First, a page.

2) Birth preparedness and complication readiness: This section provides the information on birth preparedness and complication readiness to tackle the problem that arises during pregnancy complications and delivery. It is evident from the table that more than half of the men (53%) reported that they thought about the measures to be taken in case of life danger. This prevalence varies among husbands of deceased women (30%) and surviving women (57%). Over two-fifth men reported that they were aware about the delivery date of their wives and one-fifth of those working planned to take leave at the time of wife’s delivery. Over half of the total husbands of deceased mothers reported that they saved money for meeting delivery expenses. However, it is found 75 percent in case of surviving mothers. One-third of the husbands of deceased mothers discussed plans with close family members compared to around half in case of surviving mothers. Only 36 percent husbands of deceased mothers reported that they identified a hospital to go in case of emergency compared to 74 percent among controls. Similarly, arrangement of transportation also varied from around two-fifth (39%) in case of deceased mothers to three-fifth (60%) among the survivors. Further, averages (mean, median and mode) for number of steps taken has been computed. It is evident from the table that average number of steps taken was reported less for cases (maternal deaths) compared to controls (surviving mothers). Again, it is clear that either none or only one step was taken in case of more than one third (36%) of deceased mothers in contrast to only 12 percent in case of surviving mothers. As median number of preparedness steps is observed 5 in our sample, we have also computed the percentage of the respondents who have reported that they prepared for at least five steps. In total, 58 percent men reported that they prepared at least for five steps during last delivery/pregnancy of their wives. This prevalence varies from 36 percent among cases to 63 percent among controls and proportion test is found significant at 5% level of significance (see Table 3).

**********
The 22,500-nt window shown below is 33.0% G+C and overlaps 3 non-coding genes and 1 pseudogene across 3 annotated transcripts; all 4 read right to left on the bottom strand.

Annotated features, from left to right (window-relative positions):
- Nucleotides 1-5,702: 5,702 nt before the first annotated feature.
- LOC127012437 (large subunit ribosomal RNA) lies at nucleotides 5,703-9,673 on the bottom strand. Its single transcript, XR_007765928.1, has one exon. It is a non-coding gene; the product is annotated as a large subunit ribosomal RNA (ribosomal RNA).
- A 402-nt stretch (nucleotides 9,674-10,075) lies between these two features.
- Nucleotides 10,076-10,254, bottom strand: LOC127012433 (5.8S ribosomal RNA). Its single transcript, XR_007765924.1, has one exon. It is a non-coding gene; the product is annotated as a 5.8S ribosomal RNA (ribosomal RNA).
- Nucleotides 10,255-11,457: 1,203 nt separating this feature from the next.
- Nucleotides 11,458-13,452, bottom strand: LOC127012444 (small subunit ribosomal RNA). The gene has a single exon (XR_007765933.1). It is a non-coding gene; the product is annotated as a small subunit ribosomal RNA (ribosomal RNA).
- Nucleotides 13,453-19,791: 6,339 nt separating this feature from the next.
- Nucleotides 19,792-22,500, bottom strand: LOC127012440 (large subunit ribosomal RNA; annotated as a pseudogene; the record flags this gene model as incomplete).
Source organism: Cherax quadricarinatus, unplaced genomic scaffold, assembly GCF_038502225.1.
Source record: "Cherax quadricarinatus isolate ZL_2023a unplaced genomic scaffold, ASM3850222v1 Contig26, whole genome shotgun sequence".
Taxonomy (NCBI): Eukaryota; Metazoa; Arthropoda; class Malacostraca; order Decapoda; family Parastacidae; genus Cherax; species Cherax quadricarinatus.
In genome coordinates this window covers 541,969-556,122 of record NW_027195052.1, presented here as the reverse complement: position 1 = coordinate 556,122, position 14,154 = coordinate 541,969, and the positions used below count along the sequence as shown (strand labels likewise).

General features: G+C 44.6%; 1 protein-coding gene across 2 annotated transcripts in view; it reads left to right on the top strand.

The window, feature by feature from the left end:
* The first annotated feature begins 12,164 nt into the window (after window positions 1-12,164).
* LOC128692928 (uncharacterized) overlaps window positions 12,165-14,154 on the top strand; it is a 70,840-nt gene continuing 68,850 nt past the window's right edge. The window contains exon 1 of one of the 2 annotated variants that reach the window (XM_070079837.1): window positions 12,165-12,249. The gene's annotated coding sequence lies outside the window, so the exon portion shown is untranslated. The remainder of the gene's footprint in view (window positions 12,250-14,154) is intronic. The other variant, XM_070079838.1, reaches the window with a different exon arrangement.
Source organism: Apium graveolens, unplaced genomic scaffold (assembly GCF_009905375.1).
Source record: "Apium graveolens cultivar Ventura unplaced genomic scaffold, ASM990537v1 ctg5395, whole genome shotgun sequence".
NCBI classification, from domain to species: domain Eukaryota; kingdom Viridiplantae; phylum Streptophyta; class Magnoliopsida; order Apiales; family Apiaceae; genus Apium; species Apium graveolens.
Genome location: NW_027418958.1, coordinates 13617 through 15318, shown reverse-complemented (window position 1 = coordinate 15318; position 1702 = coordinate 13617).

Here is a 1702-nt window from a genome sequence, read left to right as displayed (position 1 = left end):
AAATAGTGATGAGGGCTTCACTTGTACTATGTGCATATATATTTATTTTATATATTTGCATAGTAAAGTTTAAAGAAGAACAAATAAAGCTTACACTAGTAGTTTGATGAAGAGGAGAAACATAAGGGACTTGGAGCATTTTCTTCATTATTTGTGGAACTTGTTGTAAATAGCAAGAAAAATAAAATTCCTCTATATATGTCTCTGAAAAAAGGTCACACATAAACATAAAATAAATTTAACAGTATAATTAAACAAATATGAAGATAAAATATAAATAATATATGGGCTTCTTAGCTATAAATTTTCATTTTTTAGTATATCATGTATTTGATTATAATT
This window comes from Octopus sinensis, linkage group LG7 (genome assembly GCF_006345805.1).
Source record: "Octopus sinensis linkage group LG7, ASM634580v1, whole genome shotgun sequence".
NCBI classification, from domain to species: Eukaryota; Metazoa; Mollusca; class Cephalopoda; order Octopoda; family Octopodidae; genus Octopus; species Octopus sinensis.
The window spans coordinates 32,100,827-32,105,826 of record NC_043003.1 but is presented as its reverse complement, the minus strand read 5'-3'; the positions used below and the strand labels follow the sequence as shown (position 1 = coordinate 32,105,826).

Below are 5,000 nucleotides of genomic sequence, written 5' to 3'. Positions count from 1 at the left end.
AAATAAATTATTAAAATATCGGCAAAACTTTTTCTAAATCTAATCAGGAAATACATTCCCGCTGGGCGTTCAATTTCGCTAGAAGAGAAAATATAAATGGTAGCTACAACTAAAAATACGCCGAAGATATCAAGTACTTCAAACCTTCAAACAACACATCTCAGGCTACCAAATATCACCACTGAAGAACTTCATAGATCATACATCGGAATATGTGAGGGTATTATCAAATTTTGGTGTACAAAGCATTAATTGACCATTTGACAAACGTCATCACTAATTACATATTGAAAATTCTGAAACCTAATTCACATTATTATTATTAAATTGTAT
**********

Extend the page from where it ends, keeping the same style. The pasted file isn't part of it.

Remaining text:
It is clear from Table 4 that in most of the cases delivery was planned in institution among cases (88%) and